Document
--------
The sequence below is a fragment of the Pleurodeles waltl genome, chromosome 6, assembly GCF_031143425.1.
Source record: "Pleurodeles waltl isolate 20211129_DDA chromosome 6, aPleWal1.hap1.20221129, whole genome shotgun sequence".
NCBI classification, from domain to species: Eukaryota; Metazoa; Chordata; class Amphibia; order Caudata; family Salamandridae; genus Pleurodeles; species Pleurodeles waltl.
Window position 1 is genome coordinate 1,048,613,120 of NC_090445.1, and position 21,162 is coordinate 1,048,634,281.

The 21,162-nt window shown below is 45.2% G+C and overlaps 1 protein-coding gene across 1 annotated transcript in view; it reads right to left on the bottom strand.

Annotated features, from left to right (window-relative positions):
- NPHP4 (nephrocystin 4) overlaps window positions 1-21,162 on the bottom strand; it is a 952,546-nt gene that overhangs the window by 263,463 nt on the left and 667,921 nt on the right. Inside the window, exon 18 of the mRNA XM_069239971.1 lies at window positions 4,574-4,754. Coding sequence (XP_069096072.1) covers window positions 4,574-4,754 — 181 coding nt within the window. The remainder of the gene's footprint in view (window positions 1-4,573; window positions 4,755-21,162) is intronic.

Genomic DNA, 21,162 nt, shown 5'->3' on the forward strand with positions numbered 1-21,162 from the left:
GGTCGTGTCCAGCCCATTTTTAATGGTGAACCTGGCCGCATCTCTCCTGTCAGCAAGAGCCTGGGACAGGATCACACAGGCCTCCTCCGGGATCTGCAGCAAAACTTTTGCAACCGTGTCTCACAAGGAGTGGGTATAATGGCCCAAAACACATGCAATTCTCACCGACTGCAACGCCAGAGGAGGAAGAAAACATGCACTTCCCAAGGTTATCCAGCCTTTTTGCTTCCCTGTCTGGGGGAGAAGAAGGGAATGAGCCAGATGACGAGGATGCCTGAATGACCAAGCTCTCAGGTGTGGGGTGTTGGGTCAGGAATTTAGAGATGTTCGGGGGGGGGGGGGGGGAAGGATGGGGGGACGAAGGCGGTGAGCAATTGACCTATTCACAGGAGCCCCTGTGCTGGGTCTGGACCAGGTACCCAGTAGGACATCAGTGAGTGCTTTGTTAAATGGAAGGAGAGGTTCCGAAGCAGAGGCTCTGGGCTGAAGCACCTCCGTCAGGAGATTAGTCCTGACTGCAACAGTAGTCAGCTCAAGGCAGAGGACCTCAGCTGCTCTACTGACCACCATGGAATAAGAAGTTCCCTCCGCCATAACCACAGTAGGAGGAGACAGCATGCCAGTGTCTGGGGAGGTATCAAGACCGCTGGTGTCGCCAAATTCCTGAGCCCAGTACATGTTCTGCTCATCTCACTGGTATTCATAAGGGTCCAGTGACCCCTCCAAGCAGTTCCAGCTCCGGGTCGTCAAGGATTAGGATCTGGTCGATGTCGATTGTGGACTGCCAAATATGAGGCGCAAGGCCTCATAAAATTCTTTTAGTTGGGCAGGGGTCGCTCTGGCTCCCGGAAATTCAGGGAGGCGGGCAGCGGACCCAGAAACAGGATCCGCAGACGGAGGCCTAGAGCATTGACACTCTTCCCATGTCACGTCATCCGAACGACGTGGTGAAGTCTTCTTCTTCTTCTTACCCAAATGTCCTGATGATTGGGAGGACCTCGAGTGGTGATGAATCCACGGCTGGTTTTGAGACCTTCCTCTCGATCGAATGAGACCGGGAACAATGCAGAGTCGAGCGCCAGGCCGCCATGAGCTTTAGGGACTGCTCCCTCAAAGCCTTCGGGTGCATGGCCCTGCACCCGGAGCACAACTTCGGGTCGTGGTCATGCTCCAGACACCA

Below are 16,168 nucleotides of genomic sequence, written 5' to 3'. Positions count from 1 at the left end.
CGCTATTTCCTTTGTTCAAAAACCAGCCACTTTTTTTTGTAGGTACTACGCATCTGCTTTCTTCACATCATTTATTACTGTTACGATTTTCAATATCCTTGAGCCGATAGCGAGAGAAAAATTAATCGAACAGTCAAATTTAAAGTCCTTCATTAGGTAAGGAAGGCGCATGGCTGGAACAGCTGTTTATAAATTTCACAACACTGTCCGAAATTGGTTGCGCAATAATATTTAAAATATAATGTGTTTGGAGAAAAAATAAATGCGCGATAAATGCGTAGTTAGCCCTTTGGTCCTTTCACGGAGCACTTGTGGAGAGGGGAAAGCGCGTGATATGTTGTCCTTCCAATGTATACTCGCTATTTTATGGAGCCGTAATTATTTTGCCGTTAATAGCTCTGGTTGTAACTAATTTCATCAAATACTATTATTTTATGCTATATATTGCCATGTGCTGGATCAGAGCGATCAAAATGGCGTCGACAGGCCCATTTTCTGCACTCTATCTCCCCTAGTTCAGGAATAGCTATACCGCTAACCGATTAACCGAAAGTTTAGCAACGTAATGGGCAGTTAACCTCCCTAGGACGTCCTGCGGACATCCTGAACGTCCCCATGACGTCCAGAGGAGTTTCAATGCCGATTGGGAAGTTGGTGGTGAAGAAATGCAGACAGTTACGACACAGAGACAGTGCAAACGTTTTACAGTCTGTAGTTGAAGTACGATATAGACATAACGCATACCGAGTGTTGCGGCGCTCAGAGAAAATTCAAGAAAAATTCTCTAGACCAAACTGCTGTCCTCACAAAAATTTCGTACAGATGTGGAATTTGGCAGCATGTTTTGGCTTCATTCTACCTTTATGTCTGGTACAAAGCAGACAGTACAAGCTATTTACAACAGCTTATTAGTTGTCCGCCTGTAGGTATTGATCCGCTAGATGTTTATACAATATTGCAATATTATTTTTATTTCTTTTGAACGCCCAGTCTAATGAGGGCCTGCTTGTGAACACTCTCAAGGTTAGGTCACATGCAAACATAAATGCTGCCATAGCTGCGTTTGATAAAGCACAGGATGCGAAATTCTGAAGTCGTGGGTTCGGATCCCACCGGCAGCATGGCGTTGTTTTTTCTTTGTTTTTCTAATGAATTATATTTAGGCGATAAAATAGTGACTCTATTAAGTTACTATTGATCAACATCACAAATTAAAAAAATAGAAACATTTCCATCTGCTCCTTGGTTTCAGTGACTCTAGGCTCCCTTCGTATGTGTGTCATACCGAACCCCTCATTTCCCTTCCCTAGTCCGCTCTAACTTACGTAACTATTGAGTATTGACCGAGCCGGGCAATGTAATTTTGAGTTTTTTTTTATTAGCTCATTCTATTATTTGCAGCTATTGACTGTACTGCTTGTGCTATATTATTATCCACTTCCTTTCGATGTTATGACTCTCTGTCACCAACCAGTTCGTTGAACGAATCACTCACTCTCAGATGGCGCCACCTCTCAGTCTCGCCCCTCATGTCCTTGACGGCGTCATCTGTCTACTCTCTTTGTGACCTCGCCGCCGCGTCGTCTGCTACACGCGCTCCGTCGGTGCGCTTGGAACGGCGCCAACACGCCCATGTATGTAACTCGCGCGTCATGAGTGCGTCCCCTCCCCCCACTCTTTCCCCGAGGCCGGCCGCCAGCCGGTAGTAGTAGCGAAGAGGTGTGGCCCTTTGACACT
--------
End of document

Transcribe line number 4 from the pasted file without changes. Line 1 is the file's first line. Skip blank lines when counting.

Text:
Window position 1 is genome coordinate 1,048,613,120 of NC_090445.1, and position 21,162 is coordinate 1,048,634,281.